5 Films to See at IndieCork
Following the full festival line-up announcement, Travel Ireland give you the lowdown on the films to see at this year’s IndieCork taking place from the 7th to 14th of October.
Waking the Witch, Dir Neill O’Driscoll – Sunday 7th
Continuing Ireland’s horror renaissance (A Dark Song, The Hallow, Without Name) is this new coming of age thriller. Tormented by a recent trauma, teenager Marianne finds solace spending time with her uncle and his artist friends in a small town in rural Ireland. Working towards a performance based upon the historical account of ‘the last witch burned in Ireland’, Marianne is introduced to the story of local woman Bridget Cleary, cruelly murdered by her husband and his accomplices in 1895. Moved by claims that Bridget had been abducted by fairies and her body replaced with a changeling, Marianne finds herself immersed in a fictional narrative of apparition and escape. Faced with the realisation that the world is not as it seems, Marianne grapples with new-found identities and a seemingly inexplicable inner strength with potentially catastrophic consequences. Having its world premiere at IndieCork, writer-director Neill O’Driscoll will be in attendance at the screening.
Good Favour, Dir. Rebecca Daly – Tuesday 9th
From arguably Ireland’s finest female filmmaker, this atmospheric religious parable centres on a wounded, desperate teenager who stumbles upon a devout Christian village where he is nursed back to health. Nobody knows where he has come from and whether he is a force for good or for evil. While the women and children are
curious but generally welcoming, some of the village’s men are more cautious. Similarly, the newcomer starts to discover the community’s darker secrets, slowly opening them up. Having screened at ADIFF earlier this year, Travel Ireland Magazine recommends seeking out this slow but strangely unsettling and haunting film which plays like an artsy take on M. Night Shyamalan’s The Village. If that has you curious, Daly is also running a directing workshop on Sunday 7th as part of IndieCork.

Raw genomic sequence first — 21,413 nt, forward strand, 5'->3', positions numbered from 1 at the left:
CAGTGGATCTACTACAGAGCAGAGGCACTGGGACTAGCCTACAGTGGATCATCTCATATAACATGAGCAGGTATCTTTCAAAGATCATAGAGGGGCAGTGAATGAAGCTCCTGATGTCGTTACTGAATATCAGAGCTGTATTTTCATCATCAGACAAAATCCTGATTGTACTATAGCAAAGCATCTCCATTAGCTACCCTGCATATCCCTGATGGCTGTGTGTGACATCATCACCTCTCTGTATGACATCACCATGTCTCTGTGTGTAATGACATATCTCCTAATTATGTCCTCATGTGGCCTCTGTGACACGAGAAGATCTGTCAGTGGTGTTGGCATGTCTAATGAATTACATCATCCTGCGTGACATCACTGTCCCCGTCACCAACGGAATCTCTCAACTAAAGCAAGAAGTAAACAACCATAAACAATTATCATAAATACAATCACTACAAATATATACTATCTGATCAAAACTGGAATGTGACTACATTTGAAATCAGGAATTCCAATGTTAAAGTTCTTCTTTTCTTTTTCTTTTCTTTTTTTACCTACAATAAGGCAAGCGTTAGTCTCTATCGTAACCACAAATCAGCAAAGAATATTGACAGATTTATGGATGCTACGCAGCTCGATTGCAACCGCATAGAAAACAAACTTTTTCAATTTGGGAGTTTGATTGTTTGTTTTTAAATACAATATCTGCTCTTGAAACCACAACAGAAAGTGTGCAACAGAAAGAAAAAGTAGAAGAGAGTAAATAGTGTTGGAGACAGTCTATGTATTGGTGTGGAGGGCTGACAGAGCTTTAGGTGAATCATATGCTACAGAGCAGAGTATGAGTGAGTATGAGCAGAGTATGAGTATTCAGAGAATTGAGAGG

Kubrick by Candlelight, Dir. David O’Reilly – Friday 12th
Included in the first programme of Irish short films screening at the festival is this delightful 17 minute fiction detailing a romance between an Irish peasant extra and an English assistant on the set of Stanley Kubrick’s Irish shot masterpiece Barry Lyndon. Filled with winking nods to Kubrick’s filmography, gags about candle scams and a sweet central couple, the film is a cinefiles dream. Meanwhile, for those not in Cork, it is available to stream on RTE Player for a limited time.
Pity, Dir. Babis Makridis – Friday 12th
This Greek deadpan comedy centres on a middle-aged lawyer who feels happy only when he is unhappy and is addicted to sadness. When his wife re-emerges from a long-lasting coma, he concocts increasingly elaborate ways to try to regain what he misses most: the pity of others. Co-writer Efthymis Filippou collaborated with Yorgos Lanthimos in the writing of The Lobster, and The Killing of a Sacred Deer, both part of the blossoming new Greek weird wave movement, in which tragedy unfolds into comedy and morbidity becomes lighthearted.
Daughter of Mine, Dir. Laura Bispuri – Sunday 14th
Nominated for the Golden Bear at the 2018 Berlin Film Festival, Daughter of Mine centres on Vittoria, a young girl in Sardinia, Italy torn between her birth mother, a chaotic young woman, and the doting guardian who has raised her and given her a secure life. Upon discovering her birth mom, the child’s sheltered existence becomes in danger as she is fascinated by the wild nature of the woman she so resembles. Starring the Italian actress and Hollywood leading lady Valeria Golino, as well as German legend Udo Kier, this critically acclaimed drama gets its Irish premiere at IndieCork – closing out the festival.
For the full list of films and events at IndieCork, click here.